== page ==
So, I've been here with the AJKI for over two years now. Being as there is not a whole lot of jujitsu instruction to be found here in the frozen north, I figured I'd throw up a dojo review.

First things first- Though the AJKI actually has 4 dojos, there is a lot of crossover between students and instructors. That tends to make a review of a single dojo hard, as people bounce from place to place for various reasons. I can say that I primarily work out and help instruct at the Arctic Gymnastics dojo. We also have classes held at the YMCA on Lake Otis Blvd., and at the JFK community center on Ft. Richardson. There is also a fledgeling dojo in Wasilla, headed up by Professor Myron Severson. I have been to all of the locales except the one in Wasilla, and so cannot include that one in my review to a great extent.

The prices I gave vary greatly. The Ft. Richardson dojo is the lest expensive to attend, but is limited to military and dependents. The YMCA is also relatively inexpensive, even including the YMCA membership fee. The Arctic Gym is the most expensive, but it has better facilites than the other dojos. I do not know the fees for the Wasilla dojo.

I also clicked on the button for "kid's classes available". We do allow kids into the program as young as 6 or 7, I believe. The classes are not segregated by age, see the "Aliveness" review to get an idea of how things are broken down.

To summarize my ratings:

Aliveness 6: The schools all focus on danzanryu jujitsu and kempo karate. Classes are not segregated by age. Much of the beginning of classes are devoted to stretching, conditioning, group practice, and agility drills. Later in the class, people are typically broken down into groups with similar ability levels and sizes, where possible. People typically work on individual techniques with compliant partners and kata in many cases. Generally, practical application (randori, ne waza, and kumite) come last in the class session. Kumite is point-sparring based, with pads. Randori and ne waza are done anywhere from half to full speed.

Equipment 4: The Arctic Gym has the best floors- it's equipped well for a gymnastics gym. It lacks a heavy or light bag, and much room to change. The instructors often bring punching targets, sticks, massage tables, or other things needed to supplement the class. The YMCA and Ft. Richardson dojos have much lower quality floors (they hurt for us big guys to fall on). They do have wave bags, and crash mats, though. The Wasilla dojo (as far as I know) still lacks any good mats, and trains on a hard floor. As such, they focus more on the kempo for now.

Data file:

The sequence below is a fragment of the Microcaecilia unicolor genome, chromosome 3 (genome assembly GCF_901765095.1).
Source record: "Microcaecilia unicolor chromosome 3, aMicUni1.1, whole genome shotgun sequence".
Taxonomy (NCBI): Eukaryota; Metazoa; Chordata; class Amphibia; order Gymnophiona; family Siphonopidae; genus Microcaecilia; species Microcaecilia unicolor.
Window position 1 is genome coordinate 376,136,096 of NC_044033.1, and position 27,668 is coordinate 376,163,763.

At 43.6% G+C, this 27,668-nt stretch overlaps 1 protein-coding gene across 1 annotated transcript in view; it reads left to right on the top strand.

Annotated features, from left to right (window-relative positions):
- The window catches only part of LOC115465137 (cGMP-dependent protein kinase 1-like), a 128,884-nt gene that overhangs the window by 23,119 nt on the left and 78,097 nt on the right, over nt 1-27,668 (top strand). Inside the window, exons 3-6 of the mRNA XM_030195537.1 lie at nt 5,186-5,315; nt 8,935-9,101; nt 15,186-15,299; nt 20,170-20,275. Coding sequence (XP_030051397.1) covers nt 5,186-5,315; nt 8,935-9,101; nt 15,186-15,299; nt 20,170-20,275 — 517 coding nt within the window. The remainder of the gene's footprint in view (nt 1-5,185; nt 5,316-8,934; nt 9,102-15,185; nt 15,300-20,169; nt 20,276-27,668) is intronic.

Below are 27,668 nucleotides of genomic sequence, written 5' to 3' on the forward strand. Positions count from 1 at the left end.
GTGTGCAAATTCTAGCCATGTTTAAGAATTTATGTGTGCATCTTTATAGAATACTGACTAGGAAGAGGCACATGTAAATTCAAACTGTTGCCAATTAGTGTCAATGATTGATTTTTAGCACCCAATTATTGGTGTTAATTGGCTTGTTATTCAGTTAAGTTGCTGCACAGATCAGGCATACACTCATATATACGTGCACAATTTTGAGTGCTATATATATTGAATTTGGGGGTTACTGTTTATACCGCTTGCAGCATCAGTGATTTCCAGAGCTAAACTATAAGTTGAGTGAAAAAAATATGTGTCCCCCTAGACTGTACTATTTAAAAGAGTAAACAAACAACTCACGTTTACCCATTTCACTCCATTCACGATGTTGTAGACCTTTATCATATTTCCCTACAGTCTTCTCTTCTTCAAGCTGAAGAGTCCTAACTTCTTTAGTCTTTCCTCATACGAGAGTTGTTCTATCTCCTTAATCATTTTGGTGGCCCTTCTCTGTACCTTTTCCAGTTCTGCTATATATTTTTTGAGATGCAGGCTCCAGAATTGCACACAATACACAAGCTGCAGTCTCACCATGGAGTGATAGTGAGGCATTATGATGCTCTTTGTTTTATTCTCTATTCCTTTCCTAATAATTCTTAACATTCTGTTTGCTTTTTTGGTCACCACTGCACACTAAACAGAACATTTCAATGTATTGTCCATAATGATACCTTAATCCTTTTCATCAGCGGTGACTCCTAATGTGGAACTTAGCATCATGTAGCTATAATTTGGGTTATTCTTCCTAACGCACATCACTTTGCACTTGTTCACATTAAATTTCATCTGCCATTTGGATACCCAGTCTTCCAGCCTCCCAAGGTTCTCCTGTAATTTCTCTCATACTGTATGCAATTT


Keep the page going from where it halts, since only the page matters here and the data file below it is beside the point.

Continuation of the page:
Gym size 7: The Arctic Gym is one of the bigger gyms I've been able to work in. The main floor section we use will hold 20 people comfortably, if snugly. With coordination, we can use the spring floor area, and enlarge that space if need be. Ft. Richardson also has a fairly large area to work in. The YMCA, unfortunately, is where most of the students attend, due to cost. It has, by far, the smallest area to train in. The 15 to 20 who show up there on a regular basis are pretty packed for space- luckily, they are mostly the kids, and fit in a small space.

Instructor to Student Ratio 7: This is normally very high, because we're a small group. The YMCA dojo has the largest instructor to student ratio- generally two to three instructors for 15 to 20 students on a big night. The Ft. Richardson dojo is the highest, with 3 to 5 students for one instructor. The Arctic Gym will typically have two (sometimes as many as four) instructors for 4 to 12 students. Students are expected to help teach junior students with supervision from the head instructors. Teaching is an important part of learning.

Atmosphere/Attitude 8: This was why I came to this school. When I was searching for schools in Anchorage, I went to a number of them for a class before I setteled on one. Sensei Terry is very welcoming to visitors and some of our more casual students. We're too busy working to have anyone with real sour attitudes, I guess. I also realize that this is the most subjective category, but I'll stand by the 8. I constantly have fun here.

Striking Instruction 6: Though danzan ryu has strikes in a number of places, kempo is really what makes the striking part of the curriculum whole. The self-defense techniques of kempo are practiced with compliant partners to a great extent. However, we also train for local karate tournaments. They are not full-contact tournaments (point sparring), but our school typically does very well in them. Unfortunately, the most notable local tournament is very restrictive in its grading of force. When we go to Fairbanks, the contact is much harder.

Grappling Instruction 7: It's easier to throw and lock up an opponent full speed without hurting them (sans much safety gear), hence, our grappling is probably more "alive". We start most students in the ne waza, and gradually work them up to full randori. We regularly send a few students who are interested to local judo tournaments. In fact, the local judo organization is very accepting of us heathen jujitsukas, and have visted us on a number of occasions to work with us.

Weapons Instruction 3: Weapons are included in the kempo, but mostly as forms. There's no real sparring involved in that. However, occassionally when we have a few students on a light Friday, Sensei Terry will bust out the escrima sticks. Then there's more stick to stick drills, and, with the foam & plastic trainers, some more up to speed striking and disarming drills. If a student is interested, I'll bring in my foam LARPing weapons to give them a sense of actually hitting someone with a stick full force.

So there you have it. A review for the Alaska Jujitsu and Karate Institute. Comments? Questions? Visitors? (Not likely, but we can hope)